★★★★☆ Buck Model 74

Discussion in 'Wood Stoves' started by Wes, Sep 21, 2014.

  1. Wes

    Wes

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    this will be my third winter with it, so i guess it's about time for a review. for buck to be a common name for so long, they don't seem to be common on the forums. this thing is a behemoth for its dimensions at 460 pounds. luckily for me, when i (and one other person) was moving it into the house and getting it into place, one of the nosey, but will help you with anything, neighbors was passing by. i'm using it as a hearth stove, and due to my lintel being a limiting factor, i'm not using a pedestal or legs.

    you never see burn times listed for it, but a light to moderate load can provide 4 hours of heat, and up to 8 hours with a larger load of oak. north carolina isn't particularly cold compared to the locations of most people on the forum, so keep that in mind. i can run a medium sized load and get the temperature of the house up to 74-76, and by morning the temperature will be around 68. time frame on that would be from 9 or 10 pm till 7am. i tend to use a mixture of oak, and a little bit of shoulder wood to get it going quick, and have moderate burn time, and get around a 6 hour burn of useful heat with that. i like to get the temperature in the house up and let it taper off. with a large load, and the same time frame, i could either get the peak temperature a couple degrees higher, or pipe it down and keep the same peak temperature and maybe be a couple degrees warmer at the end of that time frame. i heat about 1000-1200 sq ft with it, as we keep the extra rooms that we don't use closed in the winter.

    it's a fairly user friendly stove i'd say, not particularly difficult to get going or deal with. i use super cedars to start, and use an unconventional method of lighting. it's in one of the user manuals of another stove (lopi, jotul, don't recall) but i'll place the wood in, light the super cedar, and leave the door about 10% of the way open, works like a charm in getting a quick start. with the blower off, i don't get any smoke in the house with the door open at any time, except for maybe the first minute or two occasionally. i once made a mistake, and now part of my stainless steel liner is purple... i got home from work at about 07:30, scooped the ash and remaining coals, and remade the bed of ash (i like to leave 1/4" or so) and there didn't appear to be any embers left, the ash was maybe 10 degrees above ambient going by touch. loaded the stove up for my wife to use that night, 2 e/w splits, and 2 n/s splits on top of them, and drop the super cedar in between the splits. well, after a little while i wake up in my bedroom across the house feeling very warm. i go into the living room to discover it had lit itself, with i guess some tiny stray ember i missed. i think the two main factors that helped this happen were leaving the primary wide open, and placing the super cedar 1/4 in the stove. lesson learned, but also learned how easily the stove can light.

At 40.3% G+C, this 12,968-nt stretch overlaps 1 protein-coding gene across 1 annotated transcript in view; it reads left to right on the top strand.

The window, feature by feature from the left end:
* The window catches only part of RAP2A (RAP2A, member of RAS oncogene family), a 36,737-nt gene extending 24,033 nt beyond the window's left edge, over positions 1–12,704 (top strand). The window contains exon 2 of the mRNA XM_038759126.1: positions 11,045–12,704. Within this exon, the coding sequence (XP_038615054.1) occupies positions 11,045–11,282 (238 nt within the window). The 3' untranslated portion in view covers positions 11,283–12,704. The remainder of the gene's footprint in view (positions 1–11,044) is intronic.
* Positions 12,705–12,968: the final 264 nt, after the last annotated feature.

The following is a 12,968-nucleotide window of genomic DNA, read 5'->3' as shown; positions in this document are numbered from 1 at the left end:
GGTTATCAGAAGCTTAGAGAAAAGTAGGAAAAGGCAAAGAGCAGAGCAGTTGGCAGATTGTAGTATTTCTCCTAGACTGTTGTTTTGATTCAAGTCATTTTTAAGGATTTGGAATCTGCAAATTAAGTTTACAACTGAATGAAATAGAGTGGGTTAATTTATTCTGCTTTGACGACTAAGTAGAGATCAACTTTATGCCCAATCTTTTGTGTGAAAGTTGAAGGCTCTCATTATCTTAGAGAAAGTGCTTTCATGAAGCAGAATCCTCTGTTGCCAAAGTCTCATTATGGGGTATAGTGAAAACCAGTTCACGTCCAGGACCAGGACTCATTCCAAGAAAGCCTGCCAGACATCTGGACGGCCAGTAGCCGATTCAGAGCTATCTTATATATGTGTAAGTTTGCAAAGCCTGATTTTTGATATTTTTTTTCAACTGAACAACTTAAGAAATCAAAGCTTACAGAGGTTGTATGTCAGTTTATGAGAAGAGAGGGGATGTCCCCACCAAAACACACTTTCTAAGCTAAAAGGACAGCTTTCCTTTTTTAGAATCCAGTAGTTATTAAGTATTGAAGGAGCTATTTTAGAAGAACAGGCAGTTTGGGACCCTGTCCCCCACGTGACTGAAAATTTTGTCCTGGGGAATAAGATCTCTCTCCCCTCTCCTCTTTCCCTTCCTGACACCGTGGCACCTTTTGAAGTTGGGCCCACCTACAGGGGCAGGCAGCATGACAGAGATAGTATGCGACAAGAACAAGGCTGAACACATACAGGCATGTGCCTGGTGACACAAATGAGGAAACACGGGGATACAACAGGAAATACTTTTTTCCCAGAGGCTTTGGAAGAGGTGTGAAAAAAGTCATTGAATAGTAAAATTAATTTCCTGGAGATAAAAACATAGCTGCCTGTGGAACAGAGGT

the user manual is a little lacking, no specs like fire box dimensions in it, or tips, mostly just what not to do with it, and distances to combustibles etc. the people at buck do seem fairly helpful, though i haven't spoke with them directly, the were very helpful whenever my dealing had inquiries before and during my purchase. the quality and craftsmanship of the stove is excellent, nice welds, overall seems very solid. it's not going to win any beauty pageant, but it seems to do what it's supposed to do pretty well.

    the reason i'm giving it 4 stars instead of 5 is due to the advertised firebox size. the advertised size is 2.6 cubic feet. the realistic usable space comes out to 2.23 cubic feet... 22.75" x 15.75" x 10.75" with the rear of the firebox having a height of 9.75" and the front 11.75". i believe the advertised cubic feet may be either without the primaries in place, or getting creative with how to load n/s splits. the 15.75" depth is due to the primary in the front center and lip that extends from it for most of the width of the stove. the primary and it's lip extend up close to 4 inches, and above that, the depth is 16.5" from the back of the stove to the glass.